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Information belonging to 267 million Facebook users found its way onto the dark web for a minuscule price tag of just $540.
Facebook once again finds itself in the spotlight after an unknown hacker(s) sold 267 million user profiles on the dark web. It is unknown when the company’s defenses were breached. The incident will likely only further stain Facebook’s already shaky reputation when it comes to data Once you've bought or received bitcoins; you now need to keep them as safe as possible. This guide will provide... More.
The dark web hackers offered and already sold the 267 million Facebook user profiles for only $540. These worrying tales of the massive amounts of information sold cheaply are coming at a truly alarming rate.
Fortunately, the hacker did not manage to obtain passwords to stolen accounts. While this may not seem like such a big issue, there is the possibility of someone using passwords stolen from other sites in previous hacks.
The stolen data did, however, include Facebook IDs, email addresses, names, phone numbers, and dates of birth. This kind of information could lead to a wave of brute force attacks, as well as an entire flood of new phishing attacks. Even if only a small percent of the affected users end up fully-compromised, it could still mean that thousands may have their lives and identities ruined.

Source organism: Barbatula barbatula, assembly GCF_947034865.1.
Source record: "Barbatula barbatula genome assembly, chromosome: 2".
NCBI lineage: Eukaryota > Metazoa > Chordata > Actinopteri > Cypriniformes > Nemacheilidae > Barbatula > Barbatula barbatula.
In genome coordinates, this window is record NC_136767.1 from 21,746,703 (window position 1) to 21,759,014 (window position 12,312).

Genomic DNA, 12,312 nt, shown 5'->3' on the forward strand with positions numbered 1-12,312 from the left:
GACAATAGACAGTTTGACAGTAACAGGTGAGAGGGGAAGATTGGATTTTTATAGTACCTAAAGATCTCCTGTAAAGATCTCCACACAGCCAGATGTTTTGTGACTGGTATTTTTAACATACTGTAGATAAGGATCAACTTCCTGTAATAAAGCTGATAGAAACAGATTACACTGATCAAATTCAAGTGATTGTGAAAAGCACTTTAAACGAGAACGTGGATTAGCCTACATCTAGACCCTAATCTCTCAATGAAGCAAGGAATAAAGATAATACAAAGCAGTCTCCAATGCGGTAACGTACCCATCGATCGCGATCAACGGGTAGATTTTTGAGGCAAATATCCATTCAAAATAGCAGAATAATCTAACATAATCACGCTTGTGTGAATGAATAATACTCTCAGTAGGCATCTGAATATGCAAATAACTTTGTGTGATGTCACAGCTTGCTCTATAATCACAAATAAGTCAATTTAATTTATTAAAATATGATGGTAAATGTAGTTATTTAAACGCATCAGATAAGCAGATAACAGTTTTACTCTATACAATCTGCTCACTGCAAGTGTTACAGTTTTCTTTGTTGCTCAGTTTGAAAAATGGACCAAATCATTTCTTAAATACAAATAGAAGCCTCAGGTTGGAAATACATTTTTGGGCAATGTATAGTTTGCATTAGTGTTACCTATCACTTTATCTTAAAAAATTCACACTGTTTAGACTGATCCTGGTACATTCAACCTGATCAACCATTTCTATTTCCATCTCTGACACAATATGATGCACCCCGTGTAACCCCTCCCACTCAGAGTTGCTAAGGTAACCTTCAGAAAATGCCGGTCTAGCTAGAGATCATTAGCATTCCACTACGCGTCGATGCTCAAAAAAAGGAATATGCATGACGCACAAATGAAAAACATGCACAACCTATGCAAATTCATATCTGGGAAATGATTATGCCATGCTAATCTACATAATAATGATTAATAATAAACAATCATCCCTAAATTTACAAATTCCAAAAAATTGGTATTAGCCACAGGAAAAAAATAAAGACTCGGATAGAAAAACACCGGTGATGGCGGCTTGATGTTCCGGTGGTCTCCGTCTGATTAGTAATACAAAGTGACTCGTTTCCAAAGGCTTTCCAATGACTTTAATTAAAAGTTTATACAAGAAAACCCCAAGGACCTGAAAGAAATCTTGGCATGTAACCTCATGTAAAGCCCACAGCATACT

The security researchers confirmed that the information is, in fact, legitimate. This could also pose additional troubles for Facebook, which is much akin to similar breaches in the past. Late in 2019, a database of nearly 420 million users, mostly belonging to U.S. citizens, ended up for sale online.
Back then, Facebook vowed, ‘We are looking into this, but believe it is likely information obtained before changes we made in the past few years to better protect people’s information.’
It is recommended that anyone who suspects that they may be affected by the new data leak should immediately change their password. Another security measure to consider for all users is to enable two-factor authentication (2FA) on Facebook and any other sites where sensitive data has been entered.
The sale of Facebook profile data is actually the third major data dump this month.
The first of the three took place early in April, according to reports when the data of 538 million Weibo users emerged on the dark web for a price tag of only $250.
Last week, reports revealed that the dark web was host to the sale of a massive data dump, offering half a million Zoom accounts for sale.
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